Warm Hands, Warm Heart: Brenda Dragon’s Social Enterprise Heats Up the Fort Smith Economy
“I choose my own path because I am a creative person. That creativity, I think, is a talent, something that I was born with, but it's been developed along the time by positive experiences, people that allowed me to create and having that inspiration is because of little successes along the way,” Brenda Dragon relays.
She was born and raised in Fort Smith, Northwest Territories, where her parents met. Her father was a French Canadian trapper in the Peace Athabasca Delta who met her mother, a Denesuline girl from northern Saskatchewan. She left her home community at the age of 20 for over thirty years before returning to found her company, Aurora Heat, six years ago.
Aurora Heat is a social enterprise that makes a biodegradable, sustainable product of sheared beaver fur that replaces disposable hand and foot warmers. “It's been very successful. There is no other natural, reusable product on the market so we're enjoying being a new-to-market product and all the early adopters that are picking up our product,” she explains.
As a high school student in Fort Smith, she wasn’t as successful, passing on the strength of her memory, despite her spotty attendance. School wasn’t a priority in her family, but she feels differently now. “I learned much later that that was really important. If I was to do that again, I would encourage everybody to go to school and make the most of that,” she reflects.
Dragon went on to help other people see things differently too, after becoming a medical eye care technician. She travelled all over the Arctic for eight years delivering primary eye care, something she excelled at until life changed. She loved her job, but it was incompatible with motherhood.
She homeschooled her kids until they were in fifth grade, taking university education courses to teach them better. Dragon wanted their education to include Indigenous culture and traditional skills. When her kids went to regular school, she volunteered there, then became a curriculum writer for Indigenous Education. It was an emerging field at the time and she developed innovative and creative on the land programming in Yellowknife until her kids graduated.
Her next destination was a career in Indigenous tourism, training at . I'm University in North Vancouver before returning to the North. Her career accelerated quickly̱̱. She wrote the strategic plan for Indigenous tourism for the Northwest Territories and developed hospitality programs.
Meanwhile, her father passed away and she pondered continuing his legacy working with fur. She developed a solution to help keep her son warm while he was snowboarding, then realized it had potential as a product. She knew there would be a strong interest from the 21,000 Asian tourists coming to Yellowknife each year to see the Northern Lights. She designed the product with them in mind, then expanded online to reach people outside her area.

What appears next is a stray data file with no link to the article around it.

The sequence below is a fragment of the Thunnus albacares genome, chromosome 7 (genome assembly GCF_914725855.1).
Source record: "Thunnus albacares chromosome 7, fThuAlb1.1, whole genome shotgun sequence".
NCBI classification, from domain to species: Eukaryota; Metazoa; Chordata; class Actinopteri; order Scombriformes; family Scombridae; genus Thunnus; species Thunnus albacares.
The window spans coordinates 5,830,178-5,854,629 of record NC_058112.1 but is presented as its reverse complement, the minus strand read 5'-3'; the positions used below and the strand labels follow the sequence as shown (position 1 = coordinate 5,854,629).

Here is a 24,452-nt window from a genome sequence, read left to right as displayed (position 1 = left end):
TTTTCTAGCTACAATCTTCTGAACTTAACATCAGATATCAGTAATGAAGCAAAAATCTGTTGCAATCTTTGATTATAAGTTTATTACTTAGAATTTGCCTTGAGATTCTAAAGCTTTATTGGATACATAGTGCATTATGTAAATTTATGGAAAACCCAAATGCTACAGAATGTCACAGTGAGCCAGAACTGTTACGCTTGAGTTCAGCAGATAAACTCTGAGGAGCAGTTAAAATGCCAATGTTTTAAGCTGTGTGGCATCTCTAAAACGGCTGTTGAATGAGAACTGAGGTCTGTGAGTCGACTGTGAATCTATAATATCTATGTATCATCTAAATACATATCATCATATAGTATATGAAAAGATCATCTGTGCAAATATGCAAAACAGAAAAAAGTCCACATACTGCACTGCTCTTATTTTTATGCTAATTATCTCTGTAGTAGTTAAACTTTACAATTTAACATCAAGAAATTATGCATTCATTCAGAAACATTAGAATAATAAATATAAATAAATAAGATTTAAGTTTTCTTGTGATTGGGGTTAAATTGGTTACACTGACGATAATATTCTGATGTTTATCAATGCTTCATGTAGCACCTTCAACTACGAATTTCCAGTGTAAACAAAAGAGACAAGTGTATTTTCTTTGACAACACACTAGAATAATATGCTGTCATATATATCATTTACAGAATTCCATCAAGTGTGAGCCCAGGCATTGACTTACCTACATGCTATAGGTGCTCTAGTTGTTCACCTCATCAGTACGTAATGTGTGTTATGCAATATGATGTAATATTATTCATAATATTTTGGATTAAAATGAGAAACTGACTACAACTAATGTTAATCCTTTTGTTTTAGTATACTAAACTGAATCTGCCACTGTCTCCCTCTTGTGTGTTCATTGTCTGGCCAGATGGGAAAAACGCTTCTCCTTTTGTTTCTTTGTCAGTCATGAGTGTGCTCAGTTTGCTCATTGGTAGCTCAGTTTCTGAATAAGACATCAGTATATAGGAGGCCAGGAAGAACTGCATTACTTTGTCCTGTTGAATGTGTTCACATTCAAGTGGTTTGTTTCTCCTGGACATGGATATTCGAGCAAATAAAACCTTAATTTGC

Reflecting on her experiences, the advice she would give Indigenous youth would be to volunteer. “Volunteering, not only does it give you purpose in your life, and good feelings around contributing, it also arms you with a lot of skills,” she explains. While she didn’t attend school consistently, she enjoyed athletics, student council, debate team and volunteering.
Giving back is at the heart of what she does. “My business is a social enterprise, which means that I'm interested in what I'm doing to change the world and change the world in the way that people see. The worldview for Indigenous people is seven generations forward. My product takes a very simple process where we harvest beavers, we process them, we turn them into hand warmers, and they end up being purchased by people and used,” Dragon says.
Customers still use the warmers she made seven years ago, something that makes her business circular and regenerative. “It's very important, where we're facing things like the climate crisis, that we pursue these kinds of businesses that are not extractive, that fit well with our view towards sustainability and caring for future generations,” she continues.
At the age of sixty, she has no plans of stopping. “I'm going to continue with Aurora Heat, because it really does inspire me. I'm inspired by the people that work for me, we have good work with good pay. I'm also at that juncture where we're starting to scale and the decisions that I'm making are making a big difference and I find that really satisfying,” she shares with excitement. Dragon hired a manager to free up some of her time and allow her to spend more time with her family, which now includes a grandson.
“It's not all about money. It's about how I spend my time, who I spend my time with, and the difference that I make in the world,” Brenda Dragon concludes. She chooses her own path, because she is a creative person and what she’s created is a sustainable social enterprise that builds profits without impeding future generations. Continuing the legacy of her father in the community where she was raised, she’s on a whole new career journey that warms the hands and the heart.
Thanks to Alison Tedford Seaweed for authoring this article.
Future Pathways Fireside Chats are a project of TakingITGlobal's Connected North Program.
Funding is generously provided by the RBC Foundation in support of RBC Future Launch, and the Government of Canada's Supports for Student Learning program.